The writing of the characters and dialogue is also exceptional and effective. Andreas is a complex character who undergoes significant transformations throughout the snapshots of his life in which we are invited to join him. The world of Pentiment is one of heartbreaking personal tragedy, complex moral dilemmas, harrowing secrets, and the search for a purpose. There is a large cast of memorable characters whose development along with the town is partly influenced by your choices. Furthermore, none of those choices are simple. I never reached a point where I was completely aware of what had occurred, who was to blame, or whether or not they deserved to be punished by the appropriate authorities. Most of the time, the best thing you can do is choose the least harmful option.

Additionally, I enjoyed the snappy and rapid-fire dialogue. It is very easy for this kind of game to be long and complicated. You only need to look at Obsidian’s Pillars of Eternity games to see how a swashbuckling adventure can suffer when too much text is thrown at players at once. With flavorful back-and-forths in which each character only speaks a few sentences at a time, Pentiment wisely avoids this tendency. The entries in the journal about significant people and ideas about the world are also tactfully brief. It is never expected of you to read for several minutes to comprehend what is happening.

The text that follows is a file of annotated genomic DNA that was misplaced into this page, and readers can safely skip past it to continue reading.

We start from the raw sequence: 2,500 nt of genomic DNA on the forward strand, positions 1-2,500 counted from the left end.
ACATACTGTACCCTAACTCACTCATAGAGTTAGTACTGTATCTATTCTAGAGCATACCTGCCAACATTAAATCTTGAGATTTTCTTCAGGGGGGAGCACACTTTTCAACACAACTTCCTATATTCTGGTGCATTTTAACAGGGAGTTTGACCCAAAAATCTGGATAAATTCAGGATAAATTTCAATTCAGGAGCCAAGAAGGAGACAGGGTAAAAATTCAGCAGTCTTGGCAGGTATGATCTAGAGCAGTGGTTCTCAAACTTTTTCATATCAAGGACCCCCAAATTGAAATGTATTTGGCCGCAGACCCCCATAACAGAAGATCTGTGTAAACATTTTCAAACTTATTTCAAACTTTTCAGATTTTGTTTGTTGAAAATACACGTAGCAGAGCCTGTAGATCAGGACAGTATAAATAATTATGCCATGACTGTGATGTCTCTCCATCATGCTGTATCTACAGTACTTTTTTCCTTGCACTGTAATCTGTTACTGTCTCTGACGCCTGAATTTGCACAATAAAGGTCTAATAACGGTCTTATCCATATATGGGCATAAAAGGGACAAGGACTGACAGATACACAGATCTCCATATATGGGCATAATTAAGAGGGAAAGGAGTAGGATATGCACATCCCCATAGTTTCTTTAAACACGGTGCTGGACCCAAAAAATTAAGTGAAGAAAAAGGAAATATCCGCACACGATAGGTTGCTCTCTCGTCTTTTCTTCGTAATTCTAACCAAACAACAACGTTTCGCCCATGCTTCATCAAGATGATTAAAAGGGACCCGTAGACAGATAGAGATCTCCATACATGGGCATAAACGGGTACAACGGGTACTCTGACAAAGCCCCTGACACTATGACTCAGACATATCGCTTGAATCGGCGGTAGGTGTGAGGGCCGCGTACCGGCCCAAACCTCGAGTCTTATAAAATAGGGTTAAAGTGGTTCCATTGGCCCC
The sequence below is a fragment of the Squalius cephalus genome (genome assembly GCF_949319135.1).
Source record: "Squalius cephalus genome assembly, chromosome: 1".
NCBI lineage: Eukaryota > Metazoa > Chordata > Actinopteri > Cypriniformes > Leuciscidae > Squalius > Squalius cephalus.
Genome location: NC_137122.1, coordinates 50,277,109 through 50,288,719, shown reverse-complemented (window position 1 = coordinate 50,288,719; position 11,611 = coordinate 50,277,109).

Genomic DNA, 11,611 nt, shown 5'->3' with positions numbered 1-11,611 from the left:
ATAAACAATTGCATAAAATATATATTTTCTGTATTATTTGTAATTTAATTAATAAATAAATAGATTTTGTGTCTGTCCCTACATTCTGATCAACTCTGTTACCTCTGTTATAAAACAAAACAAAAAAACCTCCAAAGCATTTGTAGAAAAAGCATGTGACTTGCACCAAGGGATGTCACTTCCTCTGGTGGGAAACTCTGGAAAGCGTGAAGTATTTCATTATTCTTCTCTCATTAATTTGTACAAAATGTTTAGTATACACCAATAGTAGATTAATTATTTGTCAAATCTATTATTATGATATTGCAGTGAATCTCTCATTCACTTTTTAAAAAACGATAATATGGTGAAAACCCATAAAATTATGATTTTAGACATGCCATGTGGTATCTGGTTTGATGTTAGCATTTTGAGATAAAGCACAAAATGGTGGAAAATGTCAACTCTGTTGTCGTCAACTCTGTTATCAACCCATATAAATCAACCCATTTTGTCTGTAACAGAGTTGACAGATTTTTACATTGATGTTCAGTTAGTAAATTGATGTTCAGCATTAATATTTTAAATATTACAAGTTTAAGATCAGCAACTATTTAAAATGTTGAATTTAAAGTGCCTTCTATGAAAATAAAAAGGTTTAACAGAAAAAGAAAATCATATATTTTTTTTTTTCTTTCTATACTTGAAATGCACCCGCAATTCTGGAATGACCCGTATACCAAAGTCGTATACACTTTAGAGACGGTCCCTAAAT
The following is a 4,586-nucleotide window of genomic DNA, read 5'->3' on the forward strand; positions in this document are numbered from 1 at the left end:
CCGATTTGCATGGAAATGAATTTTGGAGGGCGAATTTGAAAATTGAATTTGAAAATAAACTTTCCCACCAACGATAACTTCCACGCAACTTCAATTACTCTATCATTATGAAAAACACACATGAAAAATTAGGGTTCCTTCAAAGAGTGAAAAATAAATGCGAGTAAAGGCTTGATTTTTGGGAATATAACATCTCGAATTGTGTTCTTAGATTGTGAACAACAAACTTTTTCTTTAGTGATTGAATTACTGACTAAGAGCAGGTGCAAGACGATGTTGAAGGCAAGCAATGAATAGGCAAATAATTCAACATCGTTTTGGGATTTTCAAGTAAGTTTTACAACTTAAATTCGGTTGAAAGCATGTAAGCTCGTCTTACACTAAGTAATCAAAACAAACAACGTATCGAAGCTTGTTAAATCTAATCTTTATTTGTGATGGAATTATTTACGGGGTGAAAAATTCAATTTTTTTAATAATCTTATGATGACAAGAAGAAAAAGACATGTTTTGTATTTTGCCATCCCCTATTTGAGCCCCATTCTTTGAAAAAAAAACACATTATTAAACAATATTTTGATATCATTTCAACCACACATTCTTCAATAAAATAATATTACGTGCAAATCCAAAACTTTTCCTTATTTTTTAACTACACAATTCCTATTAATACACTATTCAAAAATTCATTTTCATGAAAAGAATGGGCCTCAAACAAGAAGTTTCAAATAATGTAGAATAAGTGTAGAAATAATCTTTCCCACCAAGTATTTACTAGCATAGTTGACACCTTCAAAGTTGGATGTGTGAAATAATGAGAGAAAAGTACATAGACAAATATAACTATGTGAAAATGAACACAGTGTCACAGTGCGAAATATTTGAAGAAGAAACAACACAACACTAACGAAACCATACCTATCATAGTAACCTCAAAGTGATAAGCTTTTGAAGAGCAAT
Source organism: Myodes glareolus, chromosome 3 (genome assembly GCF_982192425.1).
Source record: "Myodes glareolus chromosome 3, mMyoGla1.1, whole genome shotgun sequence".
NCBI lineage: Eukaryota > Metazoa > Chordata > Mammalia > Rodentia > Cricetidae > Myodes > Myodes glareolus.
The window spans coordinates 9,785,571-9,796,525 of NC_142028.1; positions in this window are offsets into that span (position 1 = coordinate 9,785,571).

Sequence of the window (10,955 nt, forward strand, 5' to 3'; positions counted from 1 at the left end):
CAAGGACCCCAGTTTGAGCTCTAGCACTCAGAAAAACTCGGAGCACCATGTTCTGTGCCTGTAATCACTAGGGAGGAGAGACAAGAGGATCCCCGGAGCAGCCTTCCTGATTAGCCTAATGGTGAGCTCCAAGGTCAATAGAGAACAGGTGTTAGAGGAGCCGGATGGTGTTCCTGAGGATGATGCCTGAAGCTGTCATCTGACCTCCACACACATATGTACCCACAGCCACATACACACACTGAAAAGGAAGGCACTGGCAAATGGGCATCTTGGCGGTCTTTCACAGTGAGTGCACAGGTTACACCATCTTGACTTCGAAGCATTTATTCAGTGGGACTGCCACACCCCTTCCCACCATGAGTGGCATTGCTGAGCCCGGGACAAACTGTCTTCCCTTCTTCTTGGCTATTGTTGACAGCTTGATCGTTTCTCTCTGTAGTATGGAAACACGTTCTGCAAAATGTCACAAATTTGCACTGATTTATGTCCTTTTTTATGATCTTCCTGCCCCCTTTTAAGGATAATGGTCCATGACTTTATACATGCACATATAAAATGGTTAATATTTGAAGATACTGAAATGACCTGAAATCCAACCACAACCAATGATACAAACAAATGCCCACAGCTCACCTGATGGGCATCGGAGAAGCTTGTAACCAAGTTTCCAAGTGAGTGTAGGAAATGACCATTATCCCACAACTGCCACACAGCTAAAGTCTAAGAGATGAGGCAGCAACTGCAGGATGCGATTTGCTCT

The Verdict

Pentiment is a clear winner because it is an engaging adventure game that lasts 15 to 20 hours, tells the story of a small town and its people during turbulent times, reverently celebrates the finer details of Late Medieval history, and is a clever detective story where straight answers are hard to come by. I’m looking forward to playing it at least once or twice more to discover new paths that I haven’t taken before, and my complaints about it are all relatively minor. Because of how effectively it entangled me in the complexities of its gorgeously realized world and made me want to learn everything I could about its people and its past, it never suffers from its simplicity, which lacks combat or traditional puzzles. Other than the fact that I cannot recommend Pentiment highly enough, there is not much else I can say about it.